Third, was there any way to accommodate the rights of both NS and the co-accused, thus achieving the “just and proportionate balance” referred to in Dagenais v Canadian Broadcasting Corporation? Chief Justice McLaughlin doubted that such a balance was possible on the facts of the case.

Finally, given the unlikelihood of any compromise, the majority considered whether the “salutary effects of requiring [NS] to remove the niqab outweigh[ed] the deleterious effects of doing so”. The effect of limiting NS’s religious practice was to be balanced not only against the rights of the co-accused as individuals to a fair trial. The Court also considered “the broader societal harms” of niqab removal, noting that it could discourage niqab wearers from reporting offences and otherwise “participating in the justice system”.

Justices LeBel and Rothstein agreed that the matter should be remitted to the preliminary inquiry judge. Their Honours, however, rejected Chief Justice McLaughlin’s “proportionality inquiry” approach with assessment of competing considerations. Instead, they argued for a “clear rule”. The niqab’s impact on a fair trial, as well as its opposition to “the underlying values of the Canadian justice system” (that is, the openness of the trial process), meant that their Honours found no place for the niqab in court.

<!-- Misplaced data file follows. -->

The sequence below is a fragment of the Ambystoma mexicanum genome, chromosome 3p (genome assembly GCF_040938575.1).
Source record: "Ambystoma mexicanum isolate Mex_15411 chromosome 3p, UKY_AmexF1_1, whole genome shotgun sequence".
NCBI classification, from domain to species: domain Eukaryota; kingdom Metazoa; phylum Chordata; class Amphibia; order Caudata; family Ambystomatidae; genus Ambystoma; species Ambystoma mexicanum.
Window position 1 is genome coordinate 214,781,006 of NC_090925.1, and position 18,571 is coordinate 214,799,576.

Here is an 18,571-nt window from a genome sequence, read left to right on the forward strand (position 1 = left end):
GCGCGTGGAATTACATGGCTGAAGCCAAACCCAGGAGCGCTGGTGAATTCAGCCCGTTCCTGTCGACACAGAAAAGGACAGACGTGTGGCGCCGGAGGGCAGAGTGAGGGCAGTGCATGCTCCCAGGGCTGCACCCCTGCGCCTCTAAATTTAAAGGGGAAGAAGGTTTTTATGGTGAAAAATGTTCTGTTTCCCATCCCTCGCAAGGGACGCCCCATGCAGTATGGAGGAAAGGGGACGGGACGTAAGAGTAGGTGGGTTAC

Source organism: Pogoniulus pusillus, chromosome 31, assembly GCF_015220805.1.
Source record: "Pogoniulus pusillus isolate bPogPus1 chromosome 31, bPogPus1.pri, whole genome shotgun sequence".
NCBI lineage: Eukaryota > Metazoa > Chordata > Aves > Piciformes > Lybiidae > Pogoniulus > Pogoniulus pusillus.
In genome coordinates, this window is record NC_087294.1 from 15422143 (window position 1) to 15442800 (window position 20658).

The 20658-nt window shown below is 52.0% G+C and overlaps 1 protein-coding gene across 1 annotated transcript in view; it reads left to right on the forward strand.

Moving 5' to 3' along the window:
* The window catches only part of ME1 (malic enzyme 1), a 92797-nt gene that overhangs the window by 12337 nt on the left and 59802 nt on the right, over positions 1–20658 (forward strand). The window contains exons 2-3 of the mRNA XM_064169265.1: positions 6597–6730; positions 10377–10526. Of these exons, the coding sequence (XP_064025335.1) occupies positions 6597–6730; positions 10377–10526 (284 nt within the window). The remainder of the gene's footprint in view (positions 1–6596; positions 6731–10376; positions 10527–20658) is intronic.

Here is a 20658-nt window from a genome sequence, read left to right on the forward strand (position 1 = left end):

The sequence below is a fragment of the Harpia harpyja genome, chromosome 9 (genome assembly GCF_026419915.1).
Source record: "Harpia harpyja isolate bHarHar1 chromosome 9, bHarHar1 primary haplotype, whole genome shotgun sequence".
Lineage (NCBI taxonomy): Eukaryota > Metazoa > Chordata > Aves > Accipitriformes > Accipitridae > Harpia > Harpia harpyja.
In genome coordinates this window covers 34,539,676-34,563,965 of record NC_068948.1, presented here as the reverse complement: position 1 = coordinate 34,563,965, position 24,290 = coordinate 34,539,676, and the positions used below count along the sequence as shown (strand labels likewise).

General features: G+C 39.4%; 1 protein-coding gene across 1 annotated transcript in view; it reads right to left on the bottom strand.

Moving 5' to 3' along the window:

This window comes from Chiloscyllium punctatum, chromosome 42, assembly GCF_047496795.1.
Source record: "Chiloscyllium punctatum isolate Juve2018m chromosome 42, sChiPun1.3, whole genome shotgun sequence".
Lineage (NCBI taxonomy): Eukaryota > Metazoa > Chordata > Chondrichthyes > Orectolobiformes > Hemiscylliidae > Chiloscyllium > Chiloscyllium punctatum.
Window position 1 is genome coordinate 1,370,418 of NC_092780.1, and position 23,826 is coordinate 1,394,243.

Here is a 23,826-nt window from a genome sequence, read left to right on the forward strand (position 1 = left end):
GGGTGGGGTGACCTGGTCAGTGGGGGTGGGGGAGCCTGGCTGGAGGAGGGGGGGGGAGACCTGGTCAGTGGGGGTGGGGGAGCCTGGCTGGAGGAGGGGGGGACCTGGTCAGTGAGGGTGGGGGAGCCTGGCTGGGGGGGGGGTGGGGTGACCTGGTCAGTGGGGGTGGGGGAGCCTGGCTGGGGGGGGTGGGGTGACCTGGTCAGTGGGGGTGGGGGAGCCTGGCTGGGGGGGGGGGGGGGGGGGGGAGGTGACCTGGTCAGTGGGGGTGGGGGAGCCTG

Justice Abella (dissenting) would have allowed the appeal. Her Honour argued that NS should not have to “choose between her religious rights and her ability to bear witness against an alleged aggressor”, noting that “trial fairness cannot reasonably expect ideal testimony from an ideal witness in every case”. In many cases, courts accepted the testimony of witnesses whose demeanour “can only be partially observed”, and Justice Abella found that niqab wearers were part of this category. Of course, where questions of witness identity arose, Justice Abella conceded that the niqab would need to be removed.


The Charter of Human Rights and Responsibilities 2006 (Vic), like its Canadian counterpart, contains both a right to freedom of religion (section 14) and to a fair trial (section 24). Although the wearing of the niqab is not widespread among Australian Muslims, the question as to its presence in courtrooms, as well as in other public places, has been considered previously.

In the unreported judgment of R v Anwar Sayed (August 2010), the District Court of Western Australia held that a witness in a fraud trial would be required to remove her niqab before giving evidence. Judge Deanne focussed not only on the rights of the witness and of the accused but also on “community expectations”. It should be noted that Western Australia does not have an equivalent to the Charter and that the nature of the trial in R v Anwar Sayed was different to the instant case.

Pursuant to section 7, the Charter requires a similar “proportionality inquiry” and balancing of various conflicting rights as that undertaken by Chief Justice McLaughlin in R v NS. The range of views observed in that case highlights the plurality of opinions when it comes to striking the appropriate balance between religious belief and the need for a fair trial.

This decision can be found online at: http://www.canlii.org/en/ca/scc/doc/2012/2012scc72/2012scc72.html.

Ingrid Weinberg is a solicitor at King & Wood Mallesons.